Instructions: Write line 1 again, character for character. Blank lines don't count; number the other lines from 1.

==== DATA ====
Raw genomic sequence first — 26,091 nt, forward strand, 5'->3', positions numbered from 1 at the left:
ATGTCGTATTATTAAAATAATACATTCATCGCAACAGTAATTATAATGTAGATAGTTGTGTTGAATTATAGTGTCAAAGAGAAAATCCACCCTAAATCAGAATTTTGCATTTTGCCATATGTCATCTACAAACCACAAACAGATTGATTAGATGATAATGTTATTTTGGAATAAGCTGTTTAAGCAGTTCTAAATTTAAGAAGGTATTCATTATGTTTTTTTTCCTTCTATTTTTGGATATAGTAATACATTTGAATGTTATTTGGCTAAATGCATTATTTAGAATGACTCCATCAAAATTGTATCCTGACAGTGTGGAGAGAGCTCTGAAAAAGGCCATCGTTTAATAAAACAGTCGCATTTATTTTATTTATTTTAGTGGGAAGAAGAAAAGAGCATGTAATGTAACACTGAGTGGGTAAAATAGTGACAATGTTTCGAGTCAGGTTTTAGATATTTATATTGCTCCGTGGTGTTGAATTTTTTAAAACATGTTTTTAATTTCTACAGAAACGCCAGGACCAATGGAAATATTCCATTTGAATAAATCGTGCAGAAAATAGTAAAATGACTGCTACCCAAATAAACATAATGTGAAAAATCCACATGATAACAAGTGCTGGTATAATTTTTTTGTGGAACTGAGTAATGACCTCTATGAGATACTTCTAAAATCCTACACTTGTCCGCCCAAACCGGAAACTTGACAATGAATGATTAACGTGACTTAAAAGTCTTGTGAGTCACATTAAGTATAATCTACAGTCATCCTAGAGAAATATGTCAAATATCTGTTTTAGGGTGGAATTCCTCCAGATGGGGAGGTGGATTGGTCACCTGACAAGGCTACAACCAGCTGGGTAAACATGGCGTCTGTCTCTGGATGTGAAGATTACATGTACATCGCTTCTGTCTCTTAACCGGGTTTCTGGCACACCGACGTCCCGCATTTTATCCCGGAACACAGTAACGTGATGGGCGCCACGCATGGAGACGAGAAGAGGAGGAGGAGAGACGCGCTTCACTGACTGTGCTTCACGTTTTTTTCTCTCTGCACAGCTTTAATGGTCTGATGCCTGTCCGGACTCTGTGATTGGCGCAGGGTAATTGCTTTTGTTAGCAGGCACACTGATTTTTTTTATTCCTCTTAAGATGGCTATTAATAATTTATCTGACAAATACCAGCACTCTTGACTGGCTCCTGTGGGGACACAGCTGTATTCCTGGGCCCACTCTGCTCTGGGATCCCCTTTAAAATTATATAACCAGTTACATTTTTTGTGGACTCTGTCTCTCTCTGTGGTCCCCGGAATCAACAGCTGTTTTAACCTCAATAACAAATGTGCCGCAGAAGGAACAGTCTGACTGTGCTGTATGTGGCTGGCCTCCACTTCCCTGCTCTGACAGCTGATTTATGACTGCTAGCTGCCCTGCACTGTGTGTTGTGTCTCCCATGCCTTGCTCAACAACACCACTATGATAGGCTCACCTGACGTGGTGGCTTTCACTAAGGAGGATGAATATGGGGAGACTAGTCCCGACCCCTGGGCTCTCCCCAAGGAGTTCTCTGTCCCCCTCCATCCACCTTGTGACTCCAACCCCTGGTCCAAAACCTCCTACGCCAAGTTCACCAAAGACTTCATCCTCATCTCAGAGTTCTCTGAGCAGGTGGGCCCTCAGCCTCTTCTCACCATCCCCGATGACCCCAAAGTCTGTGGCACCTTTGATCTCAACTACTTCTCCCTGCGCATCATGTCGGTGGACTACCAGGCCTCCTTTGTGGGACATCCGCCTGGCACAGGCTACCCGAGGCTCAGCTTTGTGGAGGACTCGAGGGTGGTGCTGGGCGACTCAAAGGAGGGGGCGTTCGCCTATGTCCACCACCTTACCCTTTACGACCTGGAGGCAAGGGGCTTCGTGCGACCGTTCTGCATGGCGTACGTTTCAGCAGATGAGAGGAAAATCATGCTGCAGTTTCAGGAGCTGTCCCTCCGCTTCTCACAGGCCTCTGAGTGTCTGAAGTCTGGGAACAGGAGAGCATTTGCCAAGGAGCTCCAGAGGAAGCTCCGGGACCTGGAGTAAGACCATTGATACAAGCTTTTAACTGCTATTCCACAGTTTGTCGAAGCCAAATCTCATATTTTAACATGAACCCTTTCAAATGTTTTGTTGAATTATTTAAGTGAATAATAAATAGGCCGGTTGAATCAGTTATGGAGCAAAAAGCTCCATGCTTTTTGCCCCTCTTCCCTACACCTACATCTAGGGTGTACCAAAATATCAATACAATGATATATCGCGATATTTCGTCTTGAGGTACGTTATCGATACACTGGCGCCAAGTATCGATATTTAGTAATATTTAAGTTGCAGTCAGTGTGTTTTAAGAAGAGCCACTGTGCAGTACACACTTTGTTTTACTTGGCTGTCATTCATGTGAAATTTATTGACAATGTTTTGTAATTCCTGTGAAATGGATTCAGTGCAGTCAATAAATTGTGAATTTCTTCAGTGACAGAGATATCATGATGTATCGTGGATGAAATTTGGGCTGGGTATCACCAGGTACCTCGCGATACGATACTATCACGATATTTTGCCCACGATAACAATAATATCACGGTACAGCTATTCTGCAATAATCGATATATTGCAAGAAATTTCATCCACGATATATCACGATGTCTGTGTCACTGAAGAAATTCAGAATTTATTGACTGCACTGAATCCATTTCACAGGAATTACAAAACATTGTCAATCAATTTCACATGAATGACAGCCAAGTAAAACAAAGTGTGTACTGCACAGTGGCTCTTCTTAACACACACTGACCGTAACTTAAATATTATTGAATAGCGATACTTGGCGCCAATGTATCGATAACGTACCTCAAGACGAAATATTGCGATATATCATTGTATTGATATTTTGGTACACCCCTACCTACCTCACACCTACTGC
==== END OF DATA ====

Raw genomic sequence first — 26,091 nt, forward strand, 5'->3', positions numbered from 1 at the left: